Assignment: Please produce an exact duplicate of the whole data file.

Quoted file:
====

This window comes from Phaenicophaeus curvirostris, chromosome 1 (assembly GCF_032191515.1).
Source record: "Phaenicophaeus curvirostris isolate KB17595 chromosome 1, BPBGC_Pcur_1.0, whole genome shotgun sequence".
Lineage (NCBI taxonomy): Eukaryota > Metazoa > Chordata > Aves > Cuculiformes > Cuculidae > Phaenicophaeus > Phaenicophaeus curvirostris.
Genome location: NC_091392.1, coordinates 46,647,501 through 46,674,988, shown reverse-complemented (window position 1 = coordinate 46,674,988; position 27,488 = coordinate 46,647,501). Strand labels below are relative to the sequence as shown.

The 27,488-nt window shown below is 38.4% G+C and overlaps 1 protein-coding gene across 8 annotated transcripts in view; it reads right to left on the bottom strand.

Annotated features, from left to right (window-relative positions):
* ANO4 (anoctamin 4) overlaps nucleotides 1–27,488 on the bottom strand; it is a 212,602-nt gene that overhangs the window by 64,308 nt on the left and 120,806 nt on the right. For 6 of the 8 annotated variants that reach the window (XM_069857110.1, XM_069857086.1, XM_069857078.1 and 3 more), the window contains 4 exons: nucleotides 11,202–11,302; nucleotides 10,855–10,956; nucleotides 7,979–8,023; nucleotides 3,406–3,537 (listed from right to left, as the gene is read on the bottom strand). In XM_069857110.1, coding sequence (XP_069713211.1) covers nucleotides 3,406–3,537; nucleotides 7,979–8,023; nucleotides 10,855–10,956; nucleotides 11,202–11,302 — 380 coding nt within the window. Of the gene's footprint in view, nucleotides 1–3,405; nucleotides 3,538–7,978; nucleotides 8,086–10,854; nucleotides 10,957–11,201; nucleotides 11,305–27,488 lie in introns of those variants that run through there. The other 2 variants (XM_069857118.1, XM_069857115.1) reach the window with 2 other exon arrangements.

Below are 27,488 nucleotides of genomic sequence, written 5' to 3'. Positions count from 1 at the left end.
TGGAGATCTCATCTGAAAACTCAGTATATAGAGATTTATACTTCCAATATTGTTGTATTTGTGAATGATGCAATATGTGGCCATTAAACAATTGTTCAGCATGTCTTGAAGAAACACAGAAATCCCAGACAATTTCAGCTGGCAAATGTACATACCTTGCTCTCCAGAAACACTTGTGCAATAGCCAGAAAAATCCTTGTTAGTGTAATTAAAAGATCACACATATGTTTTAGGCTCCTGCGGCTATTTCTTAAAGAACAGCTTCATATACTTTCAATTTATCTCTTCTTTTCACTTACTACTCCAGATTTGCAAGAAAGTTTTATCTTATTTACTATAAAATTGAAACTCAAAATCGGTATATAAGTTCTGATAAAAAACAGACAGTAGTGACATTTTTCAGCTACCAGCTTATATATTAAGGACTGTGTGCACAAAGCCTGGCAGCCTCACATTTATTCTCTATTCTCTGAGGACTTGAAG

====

This window comes from Phaenicophaeus curvirostris, chromosome 1 (assembly GCF_032191515.1).
Source record: "Phaenicophaeus curvirostris isolate KB17595 chromosome 1, BPBGC_Pcur_1.0, whole genome shotgun sequence".
Lineage (NCBI taxonomy): Eukaryota > Metazoa > Chordata > Aves > Cuculiformes > Cuculidae > Phaenicophaeus > Phaenicophaeus curvirostris.
Genome location: NC_091392.1, coordinates 46,647,501 through 46,674,988, shown reverse-complemented (window position 1 = coordinate 46,674,988; position 27,488 = coordinate 46,647,501). Strand labels below are relative to the sequence as shown.

The 27,488-nt window shown below is 38.4% G+C and overlaps 1 protein-coding gene across 8 annotated transcripts in view; it reads right to left on the bottom strand.

Annotated features, from left to right (window-relative positions):
* ANO4 (anoctamin 4) overlaps nucleotides 1–27,488 on the bottom strand; it is a 212,602-nt gene that overhangs the window by 64,308 nt on the left and 120,806 nt on the right. For 6 of the 8 annotated variants that reach the window (XM_069857110.1, XM_069857086.1, XM_069857078.1 and 3 more), the window contains 4 exons: nucleotides 11,202–11,302; nucleotides 10,855–10,956; nucleotides 7,979–8,023; nucleotides 3,406–3,537 (listed from right to left, as the gene is read on the bottom strand). In XM_069857110.1, coding sequence (XP_069713211.1) covers nucleotides 3,406–3,537; nucleotides 7,979–8,023; nucleotides 10,855–10,956; nucleotides 11,202–11,302 — 380 coding nt within the window. Of the gene's footprint in view, nucleotides 1–3,405; nucleotides 3,538–7,978; nucleotides 8,086–10,854; nucleotides 10,957–11,201; nucleotides 11,305–27,488 lie in introns of those variants that run through there. The other 2 variants (XM_069857118.1, XM_069857115.1) reach the window with 2 other exon arrangements.

Below are 27,488 nucleotides of genomic sequence, written 5' to 3'. Positions count from 1 at the left end.
TGGAGATCTCATCTGAAAACTCAGTATATAGAGATTTATACTTCCAATATTGTTGTATTTGTGAATGATGCAATATGTGGCCATTAAACAATTGTTCAGCATGTCTTGAAGAAACACAGAAATCCCAGACAATTTCAGCTGGCAAATGTACATACCTTGCTCTCCAGAAACACTTGTGCAATAGCCAGAAAAATCCTTGTTAGTGTAATTAAAAGATCACACATATGTTTTAGGCTCCTGCGGCTATTTCTTAAAGAACAGCTTCATATACTTTCAATTTATCTCTTCTTTTCACTTACTACTCCAGATTTGCAAGAAAGTTTTATCTTATTTACTATAAAATTGAAACTCAAAATCGGTATATAAGTTCTGATAAAAAACAGACAGTAGTGACATTTTTCAGCTACCAGCTTATATATTAAGGACTGTGTGCACAAAGCCTGGCAGCCTCACATTTATTCTCTATTCTCTGAGGACTTGAAG